Difference between revisions of "Colloid Surfactants for Emulsion Stabilization"

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(Summary)
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== Summary ==
 
== Summary ==
Kim, Lee, Shum, and Weitz use solid particles in the place of surfactant molecules and qualitatively compare both methods of stabilizing emulsions.
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Kim, Lee, Shum, and Weitz use solid particles in the place of surfactant molecules and qualitatively compare both methods of stabilizing emulsions. Emulsions stabilized with particles are called Pickering emulsions.
  
The solid particles that the researchers fabricated look like two connected spheres of different radii (see figure 1). The reason for  
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The solid particles that the researchers fabricate look like two connected spheres of different radii (see figure 1). Surprisingly, these particles are not formed by connecting two pre-existing spheres. Rather, Kim ''et. al.'' heat crosslinked polystyrene spheres which have been "swollen" with styrene and a couple other chemicals. The heat causes an elastic stress on the spheres which causes the spheres to squeeze out some of the material inside them. The first sphere shrinks, and a new, attached sphere grows. This process is called the "seeded monomer swelling and polymerization technique."
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The reason for  
 
[[image: snowmanParticle.png|400px|thumb|left|Figure 1. Geometry of the fabricated particles. From figure 1 of [1].]]
 
[[image: snowmanParticle.png|400px|thumb|left|Figure 1. Geometry of the fabricated particles. From figure 1 of [1].]]
  

Revision as of 02:04, 28 October 2009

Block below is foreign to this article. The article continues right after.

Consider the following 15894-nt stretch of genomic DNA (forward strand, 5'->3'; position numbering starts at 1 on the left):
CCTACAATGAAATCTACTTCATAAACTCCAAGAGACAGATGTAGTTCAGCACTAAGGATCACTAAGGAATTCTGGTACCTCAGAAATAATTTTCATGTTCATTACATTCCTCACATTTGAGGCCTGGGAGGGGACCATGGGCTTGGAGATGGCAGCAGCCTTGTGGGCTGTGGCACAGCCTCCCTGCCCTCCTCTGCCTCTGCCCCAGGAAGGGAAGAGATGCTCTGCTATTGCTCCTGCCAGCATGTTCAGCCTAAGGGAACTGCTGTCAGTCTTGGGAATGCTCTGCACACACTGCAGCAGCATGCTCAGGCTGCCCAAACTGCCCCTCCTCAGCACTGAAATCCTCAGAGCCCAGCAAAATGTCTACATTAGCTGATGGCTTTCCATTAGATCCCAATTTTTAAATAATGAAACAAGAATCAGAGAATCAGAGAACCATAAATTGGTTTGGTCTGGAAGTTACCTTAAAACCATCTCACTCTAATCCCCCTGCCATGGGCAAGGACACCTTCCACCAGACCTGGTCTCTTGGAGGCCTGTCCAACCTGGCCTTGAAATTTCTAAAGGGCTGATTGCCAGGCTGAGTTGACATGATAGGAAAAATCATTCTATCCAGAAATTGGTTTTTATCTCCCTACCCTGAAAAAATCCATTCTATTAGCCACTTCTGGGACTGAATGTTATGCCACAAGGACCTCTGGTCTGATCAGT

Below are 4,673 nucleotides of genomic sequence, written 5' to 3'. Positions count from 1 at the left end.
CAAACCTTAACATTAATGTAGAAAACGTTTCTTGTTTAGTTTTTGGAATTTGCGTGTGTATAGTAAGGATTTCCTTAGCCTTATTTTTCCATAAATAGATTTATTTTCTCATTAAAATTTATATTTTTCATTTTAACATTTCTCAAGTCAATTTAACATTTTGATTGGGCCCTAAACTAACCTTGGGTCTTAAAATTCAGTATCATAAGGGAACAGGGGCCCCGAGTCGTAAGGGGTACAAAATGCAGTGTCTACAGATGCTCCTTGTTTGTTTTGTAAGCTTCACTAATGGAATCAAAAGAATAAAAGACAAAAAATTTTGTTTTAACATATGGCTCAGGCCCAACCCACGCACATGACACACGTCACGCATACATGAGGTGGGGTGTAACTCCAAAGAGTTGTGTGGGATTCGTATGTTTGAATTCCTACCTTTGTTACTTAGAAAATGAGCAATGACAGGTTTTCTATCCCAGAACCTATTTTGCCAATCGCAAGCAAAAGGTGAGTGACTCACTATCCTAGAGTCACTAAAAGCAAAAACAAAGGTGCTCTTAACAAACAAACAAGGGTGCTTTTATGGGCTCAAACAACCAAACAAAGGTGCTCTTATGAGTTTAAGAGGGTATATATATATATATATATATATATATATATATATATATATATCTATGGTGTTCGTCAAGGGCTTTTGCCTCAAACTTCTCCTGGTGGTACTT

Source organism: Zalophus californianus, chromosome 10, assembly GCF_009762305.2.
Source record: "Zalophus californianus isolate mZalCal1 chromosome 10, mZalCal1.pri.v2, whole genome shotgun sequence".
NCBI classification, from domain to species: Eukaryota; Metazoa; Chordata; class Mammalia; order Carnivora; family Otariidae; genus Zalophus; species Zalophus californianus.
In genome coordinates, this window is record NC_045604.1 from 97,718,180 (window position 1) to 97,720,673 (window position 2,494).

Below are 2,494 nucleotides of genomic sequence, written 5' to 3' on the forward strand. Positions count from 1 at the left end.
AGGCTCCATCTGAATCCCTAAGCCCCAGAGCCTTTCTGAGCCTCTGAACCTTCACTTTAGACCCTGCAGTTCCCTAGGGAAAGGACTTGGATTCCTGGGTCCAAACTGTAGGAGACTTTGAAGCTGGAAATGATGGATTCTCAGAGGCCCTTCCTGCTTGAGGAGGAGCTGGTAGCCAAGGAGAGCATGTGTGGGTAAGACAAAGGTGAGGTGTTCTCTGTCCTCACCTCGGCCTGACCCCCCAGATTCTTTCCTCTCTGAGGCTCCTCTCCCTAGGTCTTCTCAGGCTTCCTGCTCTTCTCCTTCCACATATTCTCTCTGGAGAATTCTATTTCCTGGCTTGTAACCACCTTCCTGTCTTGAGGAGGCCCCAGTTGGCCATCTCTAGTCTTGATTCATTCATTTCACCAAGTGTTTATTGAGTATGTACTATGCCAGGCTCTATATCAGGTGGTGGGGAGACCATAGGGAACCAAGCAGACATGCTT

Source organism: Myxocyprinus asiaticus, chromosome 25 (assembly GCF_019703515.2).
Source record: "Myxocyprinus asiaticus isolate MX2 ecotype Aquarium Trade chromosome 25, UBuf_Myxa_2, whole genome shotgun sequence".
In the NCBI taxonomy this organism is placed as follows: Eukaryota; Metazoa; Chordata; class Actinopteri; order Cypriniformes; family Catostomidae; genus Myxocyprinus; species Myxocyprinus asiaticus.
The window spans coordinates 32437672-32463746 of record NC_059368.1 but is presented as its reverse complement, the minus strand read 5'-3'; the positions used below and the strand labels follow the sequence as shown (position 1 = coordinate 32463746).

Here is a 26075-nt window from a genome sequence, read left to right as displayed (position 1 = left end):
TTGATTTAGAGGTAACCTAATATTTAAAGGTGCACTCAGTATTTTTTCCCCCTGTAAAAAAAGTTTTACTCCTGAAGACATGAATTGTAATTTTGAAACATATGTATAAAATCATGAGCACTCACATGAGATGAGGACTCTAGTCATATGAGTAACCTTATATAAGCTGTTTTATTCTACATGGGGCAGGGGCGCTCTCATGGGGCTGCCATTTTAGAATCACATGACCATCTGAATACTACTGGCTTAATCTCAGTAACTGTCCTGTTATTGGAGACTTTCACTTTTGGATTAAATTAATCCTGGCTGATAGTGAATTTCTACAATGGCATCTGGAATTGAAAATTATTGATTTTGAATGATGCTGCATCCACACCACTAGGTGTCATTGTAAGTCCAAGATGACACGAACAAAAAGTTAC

Overview

  • [1] Kim, J., Lee, D., Shum, H., & Weitz, D. Adv. Mater. 20, 3239-3243 (2008).

Summary

Kim, Lee, Shum, and Weitz use solid particles in the place of surfactant molecules and qualitatively compare both methods of stabilizing emulsions. Emulsions stabilized with particles are called Pickering emulsions.

The solid particles that the researchers fabricate look like two connected spheres of different radii (see figure 1). Surprisingly, these particles are not formed by connecting two pre-existing spheres. Rather, Kim et. al. heat crosslinked polystyrene spheres which have been "swollen" with styrene and a couple other chemicals. The heat causes an elastic stress on the spheres which causes the spheres to squeeze out some of the material inside them. The first sphere shrinks, and a new, attached sphere grows. This process is called the "seeded monomer swelling and polymerization technique."

The reason for

Figure 1. Geometry of the fabricated particles. From figure 1 of [1].

<math>P_{packing}=\frac{\nu}{a_0l_c}</math> -packing parameter tells you what shape micelles form and oil in water or water in oil structures -vary amphiphobicity and geometry

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